Journal article

Oxidation of elemental Hg in anthropogenic and marine airmasses

Timonen H, Ambrose J, Jaffe D ...see all

Atmospheric Chemistry and Physics, vol. 13, issue 5 (2013) pp. 2827-2836

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Mercury (Hg) is a neurotoxin that bioaccumulates in the food chain.
Mercury is emitted to the atmosphere primarily in its elemental form,
which has a long lifetime allowing global transport. It is known that
atmospheric oxidation of gaseous elemental mercury (GEM) generates
reactive gaseous mercury (RGM) which plays an important role in the
atmospheric mercury cycle by enhancing the rate of mercury deposition to
ecosystems. However, the primary GEM oxidants, and the chemical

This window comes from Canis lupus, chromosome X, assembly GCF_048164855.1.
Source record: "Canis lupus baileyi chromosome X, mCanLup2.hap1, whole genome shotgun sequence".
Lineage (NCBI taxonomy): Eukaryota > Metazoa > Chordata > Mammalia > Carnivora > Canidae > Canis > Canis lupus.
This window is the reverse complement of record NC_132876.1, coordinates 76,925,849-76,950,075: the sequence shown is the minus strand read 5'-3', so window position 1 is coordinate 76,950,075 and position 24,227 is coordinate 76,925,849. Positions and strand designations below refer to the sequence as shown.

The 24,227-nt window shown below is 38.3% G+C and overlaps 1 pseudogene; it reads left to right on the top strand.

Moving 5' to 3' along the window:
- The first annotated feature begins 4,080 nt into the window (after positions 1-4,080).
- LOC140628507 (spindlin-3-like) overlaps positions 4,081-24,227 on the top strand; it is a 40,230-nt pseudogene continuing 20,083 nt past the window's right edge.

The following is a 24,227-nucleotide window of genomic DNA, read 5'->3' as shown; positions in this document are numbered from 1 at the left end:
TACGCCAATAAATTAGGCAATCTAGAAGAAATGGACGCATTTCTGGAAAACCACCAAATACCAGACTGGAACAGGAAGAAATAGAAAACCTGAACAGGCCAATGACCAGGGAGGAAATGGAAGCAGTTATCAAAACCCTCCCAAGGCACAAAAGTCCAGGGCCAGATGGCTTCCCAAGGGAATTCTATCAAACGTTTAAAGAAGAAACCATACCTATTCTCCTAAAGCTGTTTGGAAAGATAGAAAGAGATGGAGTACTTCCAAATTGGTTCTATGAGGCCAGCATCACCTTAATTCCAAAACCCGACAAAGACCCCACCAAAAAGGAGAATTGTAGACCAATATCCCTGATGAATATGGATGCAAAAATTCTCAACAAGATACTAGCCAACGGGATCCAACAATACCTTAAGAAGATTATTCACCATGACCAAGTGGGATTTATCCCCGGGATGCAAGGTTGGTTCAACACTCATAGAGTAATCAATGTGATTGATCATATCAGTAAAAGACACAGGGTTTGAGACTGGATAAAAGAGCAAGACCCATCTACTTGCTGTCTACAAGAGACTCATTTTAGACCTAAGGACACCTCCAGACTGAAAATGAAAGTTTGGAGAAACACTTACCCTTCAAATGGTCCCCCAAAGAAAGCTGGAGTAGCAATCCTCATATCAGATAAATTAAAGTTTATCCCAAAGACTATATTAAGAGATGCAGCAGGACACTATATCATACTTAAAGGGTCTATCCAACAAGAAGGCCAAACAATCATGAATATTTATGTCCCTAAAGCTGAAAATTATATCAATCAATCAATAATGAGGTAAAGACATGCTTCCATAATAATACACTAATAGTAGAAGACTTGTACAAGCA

composition of RGM are poorly known. Using speciated mercury
measurements conducted at the Mt. Bachelor Observatory since 2005 we
present two previously unidentified sources of RGM to the free
troposphere (FT). Firstly, we observed elevated RGM concentrations,
large RGM/GEM-ratios, and anti-correlation between RGM and GEM during
Asian long-rang transport events, demonstrating that RGM is formed from
GEM by in-situ oxidation in some anthropogenic pollution plumes in the
FT. During the Asian pollution events the measured RGM/GEM-enhancement
ratios reached peak values, up to similar to 0.20, which are
significantly larger than ratios typically measured (RGM/GEM < 0.03) in
the Asian source region. Secondly, we observed very high RGM levels -
the highest reported in the FT - in clean air masses that were processed
upwind of Mt. Bachelor Observatory over the Pacific Ocean. The high RGM
concentrations (up to 700 pgm(-3)), high RGM/GEM-ratios (up to 1), and
very low ozone levels during these events provide observational evidence
indicating significant GEM oxidation in the lower FT in some conditions.

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